Guest Review How To Get Away With Murder

How To Get Away With Murder 3×05 – It’s About Frank

“Go big or go home.”

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Remember when The Affair spent half an episode where Maura Tierney’s character was on drugs? Yeah, this was nothing like that.

It’s almost shameful to even compare these two shows, but watching a drunk Annalise dancing, drinking and sharing another awkward, incestuous conversation with Wes reminded me of the characters on The Affair. Just like on Murder, we have very flawed characters on that show, but unlike Murder, we actually care about – and are rooting for – those people. While Viola Davis might still be knocking it out of the park for some (although that’s become questionable for me this season), there’s a point where you stop caring so much, you wouldn’t even care who was dying in three weeks.

Not only is It’s About Frank quite underwhelming in its drunk-Annalise subplot, but also it’s simply a very flawed hour of television. There isn’t even a real plot here, and while I usually hate the weekly cases, this one might have actually needed one. It’s like this show is either completely overstuffed or downright empty, and never consistent in either case.

With the absence of a client for the gang to help, the writers had to explore the show’s more serialized elements – only, those parts are reserved for the flashforwards. We’ve been promised that the stuff that happens in the future are much more exciting (even Bonnie’s Liza Weil said so herself in a recent interview), so we’re left with unentertaining filler at the moment. For example, the reveal that Simon, another awful university student, was the mastermind behind Annalise’s “killer” flyers was an incredibly weak twist that even the episode plays it as an afterthought.

Shockingly, I found that Frank and Bonnie were the highlight of the hour. For once, the show actually gave us two extremely vulnerable characters who, when put in an impossible situation, found comfort in each other’s arms. While I rolled my eyes when Laurel and Wes ended up spilling the beans to Annalise with Bonnie making a melodramatic entrance, I still found that this episode at least did something right and it lasted a whole minute.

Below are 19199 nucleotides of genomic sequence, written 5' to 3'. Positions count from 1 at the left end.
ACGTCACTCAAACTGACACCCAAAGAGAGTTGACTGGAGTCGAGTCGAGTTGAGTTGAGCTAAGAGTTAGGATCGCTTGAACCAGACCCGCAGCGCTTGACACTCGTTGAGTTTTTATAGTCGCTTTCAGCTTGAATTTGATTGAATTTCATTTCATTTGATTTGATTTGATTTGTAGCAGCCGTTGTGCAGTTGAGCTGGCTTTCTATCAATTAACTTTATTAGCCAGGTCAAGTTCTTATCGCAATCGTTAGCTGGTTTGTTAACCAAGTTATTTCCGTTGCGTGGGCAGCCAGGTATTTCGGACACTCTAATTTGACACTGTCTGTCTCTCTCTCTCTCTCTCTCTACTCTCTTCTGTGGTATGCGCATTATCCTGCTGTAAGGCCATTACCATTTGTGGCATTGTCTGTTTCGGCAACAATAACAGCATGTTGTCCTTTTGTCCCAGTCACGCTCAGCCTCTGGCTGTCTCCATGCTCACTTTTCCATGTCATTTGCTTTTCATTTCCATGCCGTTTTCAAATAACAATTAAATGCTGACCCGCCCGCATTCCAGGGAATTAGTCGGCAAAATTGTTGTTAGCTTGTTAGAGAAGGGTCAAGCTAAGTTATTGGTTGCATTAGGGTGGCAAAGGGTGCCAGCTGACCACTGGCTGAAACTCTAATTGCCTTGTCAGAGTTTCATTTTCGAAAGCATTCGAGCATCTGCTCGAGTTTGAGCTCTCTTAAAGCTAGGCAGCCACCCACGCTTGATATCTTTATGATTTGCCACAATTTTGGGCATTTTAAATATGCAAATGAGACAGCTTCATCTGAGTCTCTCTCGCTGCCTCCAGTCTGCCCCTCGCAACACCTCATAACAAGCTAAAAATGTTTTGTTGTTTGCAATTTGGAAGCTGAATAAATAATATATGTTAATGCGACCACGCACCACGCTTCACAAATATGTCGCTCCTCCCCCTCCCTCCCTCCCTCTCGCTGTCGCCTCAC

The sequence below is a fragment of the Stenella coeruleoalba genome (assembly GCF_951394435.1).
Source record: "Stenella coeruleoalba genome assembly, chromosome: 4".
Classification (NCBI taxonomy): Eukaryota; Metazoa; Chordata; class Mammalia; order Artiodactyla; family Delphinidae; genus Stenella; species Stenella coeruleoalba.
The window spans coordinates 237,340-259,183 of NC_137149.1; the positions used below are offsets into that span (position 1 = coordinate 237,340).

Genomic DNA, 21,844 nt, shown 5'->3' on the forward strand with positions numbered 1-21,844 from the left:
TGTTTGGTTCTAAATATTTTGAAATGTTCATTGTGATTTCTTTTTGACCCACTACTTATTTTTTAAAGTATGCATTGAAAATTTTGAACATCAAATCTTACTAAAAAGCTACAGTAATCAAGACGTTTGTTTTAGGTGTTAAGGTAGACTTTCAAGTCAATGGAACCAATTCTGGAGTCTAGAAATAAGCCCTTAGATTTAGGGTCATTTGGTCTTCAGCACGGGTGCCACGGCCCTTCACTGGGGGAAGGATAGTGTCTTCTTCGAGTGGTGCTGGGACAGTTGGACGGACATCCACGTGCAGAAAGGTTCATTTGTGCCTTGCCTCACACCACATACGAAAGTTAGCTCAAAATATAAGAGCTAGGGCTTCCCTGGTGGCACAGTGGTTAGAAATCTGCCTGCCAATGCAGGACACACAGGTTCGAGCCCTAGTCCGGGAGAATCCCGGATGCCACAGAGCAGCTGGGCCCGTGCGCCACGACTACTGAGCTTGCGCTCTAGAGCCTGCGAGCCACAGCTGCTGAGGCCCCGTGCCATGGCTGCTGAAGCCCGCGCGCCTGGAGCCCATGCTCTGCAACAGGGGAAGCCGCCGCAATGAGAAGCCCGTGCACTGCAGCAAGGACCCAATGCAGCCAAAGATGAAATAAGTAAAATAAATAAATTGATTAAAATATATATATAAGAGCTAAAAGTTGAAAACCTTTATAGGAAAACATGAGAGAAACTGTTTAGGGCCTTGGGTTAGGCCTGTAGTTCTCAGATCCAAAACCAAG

Murderous Bits

– I also really wanted to talk about how this show is still the most negative thing I’ve seen on television, but Bonnie brought that message home better when she calmly asks to cremate her pedophilic father.

– Mary J Blige has a brief scene in the salon as Annalise’s hairdresser. It was nice but didn’t feel like it existed in the show’s world.

– All the Frank flashbacks weren’t very riveting, but we do see a pattern now: Frank has attempted to kill his dad, succeeded to murder Bonnie’s and even admitted to killing Wes’. Does that mean the Mahoney murder is solved?

– With that said, I actually miss Sam. Is that horrible?

– Soraya, the university president, is just a creep now. Is she stalking Annalise to Alcoholics Anonymous or was that a freaky coincidence?

– Loved the drums playing during the montage following Annalise cleaning up all the alcohol in her house. But the dramatic tension as she brought one bottle up to her lips before sucking on the whole thing? Atrocious. When do we expect the show to promote the bottle to series regular?

– Oddly, Michaela blowing up at Simon was satisfying. I hate that guy.

– Glad to see that the Annalise/Wes dynamic is still uncomfortable and gross.

– Michaela is alive in the flashforward! And her mother is…Brett Butler?

– ABC keeps promoting “who is #UnderTheSheet” like crazy, and the cliffhanger reveals it’s a male. What a lazy, uninspired twist. And please be Wes or Nate.

Courtroom Exchanges

Frank: I can’t go back. Even if she says she’ll forgive me, she can’t. And maybe I don’t have to go back. Maybe neither of us do. Run away with me. You’re not happy in that house. Nobody ever is. But you, out of all, deserve to be. Find some boring town, get normal jobs, make a family. We’d have cute babies, no?
(Bonnie tears up)
Frank: I’m only teasing. You mind if I turn on the TV?

Laurel: Maybe this just means we’re finally free.
Wes: Free of what?
Laurel: Her.

Michaela: (to Simon) Go anywhere near my bag or anyone else’s in this room and your laptop won’t be all you’re missing, you spineless, tiny-balled, whiny excuse of a man.

Must-Download Tunes
Let Go by Son Lux

Conclusion
A weak hour devoid of any substance, momentum or entertainment. Can we flash-forward three weeks and get to the good stuff already?

Chris Rating
C

4 comments

  1. It’s safe to say you didn’t enjoy this episode at all. lol I’m conflicted with your show and the review because on one hand I agree with some of your statements, but on the other I don’t. Overall I think this is a good episode to comment and post about some of the problems HTGAWM is having in a broader sense and what I think I could have done to execute them better throughout the show.

    Likeability
    Out of all of them, I think this is the least on my nitpick list. On some level it’d make sense that the characters would be cold given the environment and things they went through. Even so, I think there could be more effort into making the characters sympathetic. A lot of the highlights of season 2 were the flashbacks of the second half showing Annalise as someone who genuinely wanted to do the right thing for Wes while still having a hardened persona. As a viewer I felt sympathetic for her and still did in this episode. Bringing up another point you mentioned about Bonnie and her dad, I think her reaction as calmly as it was justified given what he did to her, but since we don’t have her flashbacks to tell her story like we did with Frank’s it’s hard to connect.

    Advanced planning/structure